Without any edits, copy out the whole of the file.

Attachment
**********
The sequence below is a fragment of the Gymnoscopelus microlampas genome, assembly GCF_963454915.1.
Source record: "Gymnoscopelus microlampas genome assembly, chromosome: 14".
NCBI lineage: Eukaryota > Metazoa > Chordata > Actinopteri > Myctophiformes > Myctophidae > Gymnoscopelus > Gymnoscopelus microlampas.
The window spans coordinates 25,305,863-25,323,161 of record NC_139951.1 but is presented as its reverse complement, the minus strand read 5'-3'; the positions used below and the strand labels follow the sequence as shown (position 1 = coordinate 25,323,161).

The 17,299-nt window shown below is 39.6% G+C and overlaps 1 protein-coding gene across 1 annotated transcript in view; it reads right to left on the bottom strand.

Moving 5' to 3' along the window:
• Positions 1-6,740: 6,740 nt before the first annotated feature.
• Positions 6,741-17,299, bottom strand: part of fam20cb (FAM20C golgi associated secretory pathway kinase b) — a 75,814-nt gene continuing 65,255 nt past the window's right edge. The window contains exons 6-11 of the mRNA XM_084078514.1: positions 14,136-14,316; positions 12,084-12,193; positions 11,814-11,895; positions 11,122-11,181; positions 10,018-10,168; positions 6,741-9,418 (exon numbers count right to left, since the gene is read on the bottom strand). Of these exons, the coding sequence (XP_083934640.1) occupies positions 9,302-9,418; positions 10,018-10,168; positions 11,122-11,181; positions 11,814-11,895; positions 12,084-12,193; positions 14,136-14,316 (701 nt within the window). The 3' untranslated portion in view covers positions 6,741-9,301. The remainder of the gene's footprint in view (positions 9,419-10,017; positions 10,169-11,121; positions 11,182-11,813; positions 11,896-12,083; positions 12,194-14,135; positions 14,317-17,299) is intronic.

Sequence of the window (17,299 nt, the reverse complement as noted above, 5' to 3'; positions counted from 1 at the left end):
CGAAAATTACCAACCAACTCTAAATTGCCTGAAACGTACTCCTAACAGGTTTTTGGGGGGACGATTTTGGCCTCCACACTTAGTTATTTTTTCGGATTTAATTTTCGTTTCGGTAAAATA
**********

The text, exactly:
The sequence below is a fragment of the Gymnoscopelus microlampas genome, assembly GCF_963454915.1.
Source record: "Gymnoscopelus microlampas genome assembly, chromosome: 14".
NCBI lineage: Eukaryota > Metazoa > Chordata > Actinopteri > Myctophiformes > Myctophidae > Gymnoscopelus > Gymnoscopelus microlampas.
The window spans coordinates 25,305,863-25,323,161 of record NC_139951.1 but is presented as its reverse complement, the minus strand read 5'-3'; the positions used below and the strand labels follow the sequence as shown (position 1 = coordinate 25,323,161).

The 17,299-nt window shown below is 39.6% G+C and overlaps 1 protein-coding gene across 1 annotated transcript in view; it reads right to left on the bottom strand.

Moving 5' to 3' along the window:
• Positions 1-6,740: 6,740 nt before the first annotated feature.
• Positions 6,741-17,299, bottom strand: part of fam20cb (FAM20C golgi associated secretory pathway kinase b) — a 75,814-nt gene continuing 65,255 nt past the window's right edge. The window contains exons 6-11 of the mRNA XM_084078514.1: positions 14,136-14,316; positions 12,084-12,193; positions 11,814-11,895; positions 11,122-11,181; positions 10,018-10,168; positions 6,741-9,418 (exon numbers count right to left, since the gene is read on the bottom strand). Of these exons, the coding sequence (XP_083934640.1) occupies positions 9,302-9,418; positions 10,018-10,168; positions 11,122-11,181; positions 11,814-11,895; positions 12,084-12,193; positions 14,136-14,316 (701 nt within the window). The 3' untranslated portion in view covers positions 6,741-9,301. The remainder of the gene's footprint in view (positions 9,419-10,017; positions 10,169-11,121; positions 11,182-11,813; positions 11,896-12,083; positions 12,194-14,135; positions 14,317-17,299) is intronic.

Sequence of the window (17,299 nt, the reverse complement as noted above, 5' to 3'; positions counted from 1 at the left end):
CGAAAATTACCAACCAACTCTAAATTGCCTGAAACGTACTCCTAACAGGTTTTTGGGGGGACGATTTTGGCCTCCACACTTAGTTATTTTTTCGGATTTAATTTTCGTTTCGGTAAAATA